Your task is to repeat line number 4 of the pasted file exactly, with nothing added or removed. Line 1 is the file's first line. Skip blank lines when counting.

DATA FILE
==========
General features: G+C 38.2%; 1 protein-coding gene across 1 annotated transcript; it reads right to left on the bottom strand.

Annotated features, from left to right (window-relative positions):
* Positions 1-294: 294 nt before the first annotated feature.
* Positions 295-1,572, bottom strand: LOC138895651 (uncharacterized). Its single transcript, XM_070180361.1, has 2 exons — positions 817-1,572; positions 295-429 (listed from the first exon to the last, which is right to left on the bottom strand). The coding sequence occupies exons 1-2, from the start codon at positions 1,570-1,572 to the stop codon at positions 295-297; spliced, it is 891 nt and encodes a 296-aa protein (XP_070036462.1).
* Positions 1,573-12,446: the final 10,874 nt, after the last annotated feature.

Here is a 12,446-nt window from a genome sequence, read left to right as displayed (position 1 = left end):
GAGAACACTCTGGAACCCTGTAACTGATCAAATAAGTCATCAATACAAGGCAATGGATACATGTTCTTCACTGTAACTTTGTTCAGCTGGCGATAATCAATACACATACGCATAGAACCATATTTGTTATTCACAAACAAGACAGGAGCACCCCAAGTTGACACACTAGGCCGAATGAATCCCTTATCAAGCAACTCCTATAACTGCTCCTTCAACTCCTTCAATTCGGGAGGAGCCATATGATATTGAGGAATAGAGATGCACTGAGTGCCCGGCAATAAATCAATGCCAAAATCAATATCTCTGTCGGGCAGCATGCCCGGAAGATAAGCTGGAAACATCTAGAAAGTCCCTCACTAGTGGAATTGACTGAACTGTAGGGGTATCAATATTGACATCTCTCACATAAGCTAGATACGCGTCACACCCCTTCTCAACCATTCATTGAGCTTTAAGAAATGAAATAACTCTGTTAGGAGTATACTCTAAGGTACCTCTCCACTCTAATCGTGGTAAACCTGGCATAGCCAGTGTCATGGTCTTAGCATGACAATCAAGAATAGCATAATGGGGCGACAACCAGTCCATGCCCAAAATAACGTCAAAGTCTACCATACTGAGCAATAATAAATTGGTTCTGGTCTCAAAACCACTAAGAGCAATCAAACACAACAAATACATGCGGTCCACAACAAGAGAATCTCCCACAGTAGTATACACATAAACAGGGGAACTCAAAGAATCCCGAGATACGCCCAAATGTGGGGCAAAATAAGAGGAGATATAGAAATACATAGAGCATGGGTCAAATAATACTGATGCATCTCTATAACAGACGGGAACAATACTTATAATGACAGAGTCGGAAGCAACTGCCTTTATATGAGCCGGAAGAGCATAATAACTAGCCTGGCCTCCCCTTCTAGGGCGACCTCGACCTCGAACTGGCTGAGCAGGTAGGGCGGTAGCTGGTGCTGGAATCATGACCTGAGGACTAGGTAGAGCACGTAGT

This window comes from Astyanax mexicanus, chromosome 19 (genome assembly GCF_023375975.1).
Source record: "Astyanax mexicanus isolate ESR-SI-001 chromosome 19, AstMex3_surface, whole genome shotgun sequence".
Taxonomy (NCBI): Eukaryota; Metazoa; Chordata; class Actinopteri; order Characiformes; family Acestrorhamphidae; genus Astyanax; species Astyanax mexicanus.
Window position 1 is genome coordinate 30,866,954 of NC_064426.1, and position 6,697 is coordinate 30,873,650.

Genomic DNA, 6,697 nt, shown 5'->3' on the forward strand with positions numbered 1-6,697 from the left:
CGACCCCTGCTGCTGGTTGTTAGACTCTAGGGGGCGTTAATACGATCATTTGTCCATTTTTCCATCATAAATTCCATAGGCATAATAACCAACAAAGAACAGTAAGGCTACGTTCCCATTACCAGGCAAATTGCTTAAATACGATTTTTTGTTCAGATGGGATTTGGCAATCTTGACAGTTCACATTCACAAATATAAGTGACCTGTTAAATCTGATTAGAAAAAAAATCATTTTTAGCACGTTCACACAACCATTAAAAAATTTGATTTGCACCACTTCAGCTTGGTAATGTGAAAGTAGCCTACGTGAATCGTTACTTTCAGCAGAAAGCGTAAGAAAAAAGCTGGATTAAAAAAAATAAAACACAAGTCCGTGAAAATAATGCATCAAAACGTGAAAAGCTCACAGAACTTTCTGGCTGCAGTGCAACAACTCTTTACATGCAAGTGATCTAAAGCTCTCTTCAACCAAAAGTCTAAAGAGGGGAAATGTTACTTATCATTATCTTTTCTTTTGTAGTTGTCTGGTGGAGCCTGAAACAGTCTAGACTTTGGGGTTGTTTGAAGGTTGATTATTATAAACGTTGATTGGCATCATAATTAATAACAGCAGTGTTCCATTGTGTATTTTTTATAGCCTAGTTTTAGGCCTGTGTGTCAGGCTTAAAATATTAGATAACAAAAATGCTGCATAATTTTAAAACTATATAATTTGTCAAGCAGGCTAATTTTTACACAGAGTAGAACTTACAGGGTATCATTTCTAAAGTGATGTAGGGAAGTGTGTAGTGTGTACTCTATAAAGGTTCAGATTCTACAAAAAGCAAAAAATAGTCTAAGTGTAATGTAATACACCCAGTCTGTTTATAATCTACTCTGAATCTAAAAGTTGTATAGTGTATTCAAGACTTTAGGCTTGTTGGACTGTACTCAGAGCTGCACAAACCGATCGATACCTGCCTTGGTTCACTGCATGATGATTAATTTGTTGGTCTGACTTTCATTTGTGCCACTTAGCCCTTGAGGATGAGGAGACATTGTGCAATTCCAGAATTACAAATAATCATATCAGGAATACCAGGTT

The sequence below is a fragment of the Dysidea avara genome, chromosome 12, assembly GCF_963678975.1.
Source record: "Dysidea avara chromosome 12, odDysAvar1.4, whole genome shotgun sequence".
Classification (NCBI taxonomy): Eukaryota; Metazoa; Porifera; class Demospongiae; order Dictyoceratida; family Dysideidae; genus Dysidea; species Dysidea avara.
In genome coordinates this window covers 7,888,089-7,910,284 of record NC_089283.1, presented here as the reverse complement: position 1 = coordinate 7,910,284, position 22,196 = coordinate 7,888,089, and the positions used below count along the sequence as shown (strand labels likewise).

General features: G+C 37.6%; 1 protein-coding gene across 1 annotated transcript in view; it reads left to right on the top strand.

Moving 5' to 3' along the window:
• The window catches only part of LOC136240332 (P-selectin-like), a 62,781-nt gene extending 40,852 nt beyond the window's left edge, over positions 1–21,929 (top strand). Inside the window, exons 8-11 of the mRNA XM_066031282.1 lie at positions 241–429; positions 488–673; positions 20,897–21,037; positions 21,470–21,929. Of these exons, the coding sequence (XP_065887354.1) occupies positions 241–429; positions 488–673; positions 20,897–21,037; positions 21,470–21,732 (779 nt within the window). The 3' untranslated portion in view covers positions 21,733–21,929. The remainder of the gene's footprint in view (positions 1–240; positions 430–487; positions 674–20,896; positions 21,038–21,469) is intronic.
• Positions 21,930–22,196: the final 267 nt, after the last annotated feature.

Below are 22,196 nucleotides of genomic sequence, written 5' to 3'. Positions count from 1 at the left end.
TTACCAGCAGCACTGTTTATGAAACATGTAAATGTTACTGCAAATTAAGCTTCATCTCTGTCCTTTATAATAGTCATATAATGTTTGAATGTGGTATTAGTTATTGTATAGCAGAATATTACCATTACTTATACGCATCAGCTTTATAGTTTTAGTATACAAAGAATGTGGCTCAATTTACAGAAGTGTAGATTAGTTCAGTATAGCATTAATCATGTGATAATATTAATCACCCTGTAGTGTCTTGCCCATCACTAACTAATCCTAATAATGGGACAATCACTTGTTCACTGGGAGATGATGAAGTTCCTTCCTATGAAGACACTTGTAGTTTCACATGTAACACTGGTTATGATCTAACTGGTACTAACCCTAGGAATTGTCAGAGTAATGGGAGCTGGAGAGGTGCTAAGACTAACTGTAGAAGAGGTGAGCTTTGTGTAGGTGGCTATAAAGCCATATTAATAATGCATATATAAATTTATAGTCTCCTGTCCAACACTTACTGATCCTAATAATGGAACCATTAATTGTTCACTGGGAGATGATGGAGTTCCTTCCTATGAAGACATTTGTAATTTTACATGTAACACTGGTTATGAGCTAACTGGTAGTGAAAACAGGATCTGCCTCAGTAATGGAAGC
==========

* Positions 295-1,572, bottom strand: LOC138895651 (uncharacterized). Its single transcript, XM_070180361.1, has 2 exons — positions 817-1,572; positions 295-429 (listed from the first exon to the last, which is right to left on the bottom strand). The coding sequence occupies exons 1-2, from the start codon at positions 1,570-1,572 to the stop codon at positions 295-297; spliced, it is 891 nt and encodes a 296-aa protein (XP_070036462.1).